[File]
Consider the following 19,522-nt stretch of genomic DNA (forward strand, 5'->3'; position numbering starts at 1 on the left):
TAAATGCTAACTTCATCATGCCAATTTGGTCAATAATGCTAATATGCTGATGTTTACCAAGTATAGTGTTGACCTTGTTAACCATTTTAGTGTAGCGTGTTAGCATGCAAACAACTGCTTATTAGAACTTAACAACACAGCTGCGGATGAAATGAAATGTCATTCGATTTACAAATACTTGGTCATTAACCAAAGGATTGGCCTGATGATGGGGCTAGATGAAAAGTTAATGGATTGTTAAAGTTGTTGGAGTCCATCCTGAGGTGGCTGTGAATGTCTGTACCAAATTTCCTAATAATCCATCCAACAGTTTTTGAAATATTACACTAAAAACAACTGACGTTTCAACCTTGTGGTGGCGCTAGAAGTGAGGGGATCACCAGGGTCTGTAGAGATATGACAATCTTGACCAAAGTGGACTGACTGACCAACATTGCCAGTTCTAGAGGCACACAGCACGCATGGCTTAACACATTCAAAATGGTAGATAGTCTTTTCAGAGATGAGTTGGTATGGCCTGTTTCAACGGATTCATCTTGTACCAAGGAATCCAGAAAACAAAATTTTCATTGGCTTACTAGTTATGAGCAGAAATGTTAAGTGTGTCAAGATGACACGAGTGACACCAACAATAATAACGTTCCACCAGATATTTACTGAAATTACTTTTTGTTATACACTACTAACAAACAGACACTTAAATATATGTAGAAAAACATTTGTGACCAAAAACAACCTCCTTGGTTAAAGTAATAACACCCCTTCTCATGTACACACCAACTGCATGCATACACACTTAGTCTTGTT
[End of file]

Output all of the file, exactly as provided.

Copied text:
Consider the following 19,522-nt stretch of genomic DNA (forward strand, 5'->3'; position numbering starts at 1 on the left):
TAAATGCTAACTTCATCATGCCAATTTGGTCAATAATGCTAATATGCTGATGTTTACCAAGTATAGTGTTGACCTTGTTAACCATTTTAGTGTAGCGTGTTAGCATGCAAACAACTGCTTATTAGAACTTAACAACACAGCTGCGGATGAAATGAAATGTCATTCGATTTACAAATACTTGGTCATTAACCAAAGGATTGGCCTGATGATGGGGCTAGATGAAAAGTTAATGGATTGTTAAAGTTGTTGGAGTCCATCCTGAGGTGGCTGTGAATGTCTGTACCAAATTTCCTAATAATCCATCCAACAGTTTTTGAAATATTACACTAAAAACAACTGACGTTTCAACCTTGTGGTGGCGCTAGAAGTGAGGGGATCACCAGGGTCTGTAGAGATATGACAATCTTGACCAAAGTGGACTGACTGACCAACATTGCCAGTTCTAGAGGCACACAGCACGCATGGCTTAACACATTCAAAATGGTAGATAGTCTTTTCAGAGATGAGTTGGTATGGCCTGTTTCAACGGATTCATCTTGTACCAAGGAATCCAGAAAACAAAATTTTCATTGGCTTACTAGTTATGAGCAGAAATGTTAAGTGTGTCAAGATGACACGAGTGACACCAACAATAATAACGTTCCACCAGATATTTACTGAAATTACTTTTTGTTATACACTACTAACAAACAGACACTTAAATATATGTAGAAAAACATTTGTGACCAAAAACAACCTCCTTGGTTAAAGTAATAACACCCCTTCTCATGTACACACCAACTGCATGCATACACACTTAGTCTTGTT